Anonymous: I go to viewing centres to watch football matches because the stations that show the matches are on bouquets that are very expensive to subscribe to. In the lower bouquet I subscribe to, they only show one match per day.
To watch the remaining matches, especially the high profile ones, I have to go to viewing centres. This might continue until my income improves to the point where I can conveniently cough out such huge amount to pay for higher subscription bouquets.
Edikan Asuamah: I love watching football in viewing centres mostly because of the atmosphere. As numerous fans of different clubs gather either to celebrate the victory or the loss, the atmosphere becomes so tense.
Also, arguments from different angles arise in the course of the game time with loud roars and chants from fans, especially with victory lurking.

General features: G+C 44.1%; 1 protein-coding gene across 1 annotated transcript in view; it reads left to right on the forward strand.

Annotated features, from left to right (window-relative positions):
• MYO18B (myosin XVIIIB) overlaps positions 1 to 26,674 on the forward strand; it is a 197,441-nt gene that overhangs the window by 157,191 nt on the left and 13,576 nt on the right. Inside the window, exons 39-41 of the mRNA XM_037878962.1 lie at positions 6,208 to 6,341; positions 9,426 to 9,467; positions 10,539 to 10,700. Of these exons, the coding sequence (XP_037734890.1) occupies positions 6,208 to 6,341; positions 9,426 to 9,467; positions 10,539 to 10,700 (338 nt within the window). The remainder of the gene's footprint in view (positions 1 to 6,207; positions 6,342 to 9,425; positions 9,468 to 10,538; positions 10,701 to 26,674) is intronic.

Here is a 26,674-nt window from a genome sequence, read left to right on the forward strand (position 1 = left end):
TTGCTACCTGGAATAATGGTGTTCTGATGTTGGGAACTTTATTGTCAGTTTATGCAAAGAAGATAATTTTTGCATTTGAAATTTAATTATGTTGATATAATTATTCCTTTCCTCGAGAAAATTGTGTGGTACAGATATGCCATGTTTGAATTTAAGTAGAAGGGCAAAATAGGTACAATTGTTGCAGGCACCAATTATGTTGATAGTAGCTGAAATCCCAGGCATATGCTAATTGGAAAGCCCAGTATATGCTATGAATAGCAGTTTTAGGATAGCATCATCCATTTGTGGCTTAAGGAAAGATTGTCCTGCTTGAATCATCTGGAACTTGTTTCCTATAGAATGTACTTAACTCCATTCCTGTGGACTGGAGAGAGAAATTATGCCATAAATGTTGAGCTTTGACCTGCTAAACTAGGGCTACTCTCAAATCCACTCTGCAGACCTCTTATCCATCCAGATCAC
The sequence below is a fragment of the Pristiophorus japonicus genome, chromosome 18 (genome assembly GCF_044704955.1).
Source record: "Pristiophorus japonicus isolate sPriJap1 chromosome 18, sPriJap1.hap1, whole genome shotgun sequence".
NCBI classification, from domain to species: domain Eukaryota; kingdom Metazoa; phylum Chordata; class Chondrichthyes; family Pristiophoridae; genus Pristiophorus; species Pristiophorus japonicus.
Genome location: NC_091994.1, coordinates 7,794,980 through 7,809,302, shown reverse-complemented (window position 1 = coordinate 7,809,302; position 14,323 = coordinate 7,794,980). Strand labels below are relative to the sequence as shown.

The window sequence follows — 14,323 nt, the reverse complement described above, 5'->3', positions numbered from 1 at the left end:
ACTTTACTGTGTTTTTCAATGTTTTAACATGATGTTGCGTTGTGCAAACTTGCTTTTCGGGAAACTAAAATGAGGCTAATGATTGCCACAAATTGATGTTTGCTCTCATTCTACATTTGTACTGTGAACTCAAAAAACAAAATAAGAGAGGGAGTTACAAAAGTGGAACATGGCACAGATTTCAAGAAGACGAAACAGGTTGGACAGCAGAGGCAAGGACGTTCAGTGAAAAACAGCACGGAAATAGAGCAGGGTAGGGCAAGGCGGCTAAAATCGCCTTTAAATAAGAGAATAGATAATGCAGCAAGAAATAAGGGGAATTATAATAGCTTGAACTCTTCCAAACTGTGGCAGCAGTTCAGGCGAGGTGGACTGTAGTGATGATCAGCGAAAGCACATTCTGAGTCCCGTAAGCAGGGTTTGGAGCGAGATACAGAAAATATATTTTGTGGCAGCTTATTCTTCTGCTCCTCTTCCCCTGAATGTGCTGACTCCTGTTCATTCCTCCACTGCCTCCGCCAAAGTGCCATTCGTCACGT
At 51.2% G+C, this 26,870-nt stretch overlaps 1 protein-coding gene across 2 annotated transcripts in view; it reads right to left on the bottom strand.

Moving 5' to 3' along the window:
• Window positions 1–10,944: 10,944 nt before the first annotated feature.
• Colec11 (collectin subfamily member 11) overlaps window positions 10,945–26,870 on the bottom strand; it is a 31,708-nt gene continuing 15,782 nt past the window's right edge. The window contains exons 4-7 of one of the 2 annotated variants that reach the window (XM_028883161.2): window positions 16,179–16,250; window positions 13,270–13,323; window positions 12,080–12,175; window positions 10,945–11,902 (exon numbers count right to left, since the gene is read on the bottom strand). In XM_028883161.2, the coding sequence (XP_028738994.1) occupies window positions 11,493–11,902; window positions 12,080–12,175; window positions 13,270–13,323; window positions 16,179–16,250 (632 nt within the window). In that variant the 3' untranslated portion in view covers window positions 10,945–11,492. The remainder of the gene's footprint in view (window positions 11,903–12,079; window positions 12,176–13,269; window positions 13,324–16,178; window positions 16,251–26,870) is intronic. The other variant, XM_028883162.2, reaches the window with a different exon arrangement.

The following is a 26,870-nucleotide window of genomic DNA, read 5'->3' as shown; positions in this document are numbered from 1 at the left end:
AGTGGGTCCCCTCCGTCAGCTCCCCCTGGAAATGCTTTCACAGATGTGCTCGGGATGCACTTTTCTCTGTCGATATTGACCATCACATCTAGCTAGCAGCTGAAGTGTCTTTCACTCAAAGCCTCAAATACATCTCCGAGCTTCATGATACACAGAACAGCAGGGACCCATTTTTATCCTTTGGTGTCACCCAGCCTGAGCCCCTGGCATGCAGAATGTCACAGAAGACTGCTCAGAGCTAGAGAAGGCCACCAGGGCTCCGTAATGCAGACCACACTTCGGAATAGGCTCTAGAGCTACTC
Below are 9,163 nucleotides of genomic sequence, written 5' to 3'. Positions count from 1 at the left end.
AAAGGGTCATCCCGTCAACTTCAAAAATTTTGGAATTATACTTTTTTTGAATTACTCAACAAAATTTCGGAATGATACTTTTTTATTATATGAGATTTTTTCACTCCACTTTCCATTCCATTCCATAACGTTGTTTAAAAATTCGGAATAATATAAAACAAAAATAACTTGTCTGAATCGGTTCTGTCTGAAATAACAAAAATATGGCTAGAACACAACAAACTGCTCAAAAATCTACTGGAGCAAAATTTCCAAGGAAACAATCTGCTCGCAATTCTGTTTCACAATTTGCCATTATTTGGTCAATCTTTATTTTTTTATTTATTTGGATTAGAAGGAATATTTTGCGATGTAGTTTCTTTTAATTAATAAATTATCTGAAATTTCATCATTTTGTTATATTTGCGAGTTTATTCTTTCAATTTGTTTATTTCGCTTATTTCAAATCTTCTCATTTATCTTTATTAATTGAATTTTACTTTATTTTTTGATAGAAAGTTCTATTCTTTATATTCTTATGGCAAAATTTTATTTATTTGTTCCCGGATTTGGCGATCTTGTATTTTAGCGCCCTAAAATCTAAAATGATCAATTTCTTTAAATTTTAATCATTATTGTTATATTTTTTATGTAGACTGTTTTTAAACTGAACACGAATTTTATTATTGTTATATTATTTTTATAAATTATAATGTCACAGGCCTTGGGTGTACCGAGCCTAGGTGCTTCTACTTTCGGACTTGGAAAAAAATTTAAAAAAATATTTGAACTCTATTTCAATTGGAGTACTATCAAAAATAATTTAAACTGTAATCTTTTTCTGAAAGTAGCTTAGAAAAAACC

Most times, fans of rivals clubs indulge in deep and passionate jubilations and sometimes banter, as they witness the slump to defeat of other clubs.
Seno Evans: I don’t really prefer viewing centres, but it is fun anytime I go there to watch the games, as it exposes me to the emotional support from fans. Even with the noise, the arguments, you realise that it’s exactly these elements that make the game interesting to watch in the midst of people with different characters.
Therefore, in one word: Therapy. It could be emotional, psychological, communal and even financial. Imagine the millions that will be denied these therapies because of COVID-19.
Imagine the sorrows of the seats at The Kop! Imagine the ultras being jobless! Aunty Corona, oya come and be going.
When these footballers make the ball roll, fly or make turns that defy the laws of physics, the fans want to share the moment in real time — screaming at each other, saliva flying, while real and incorrect statistics are spouted confidently.
Don’t you just miss: “Dem don dey go! One by one!” Or “Yeeee! Blind striker! We should move the goal post to look for your football, abi?” Or “Coach, substitute that O2. His battery is weak.”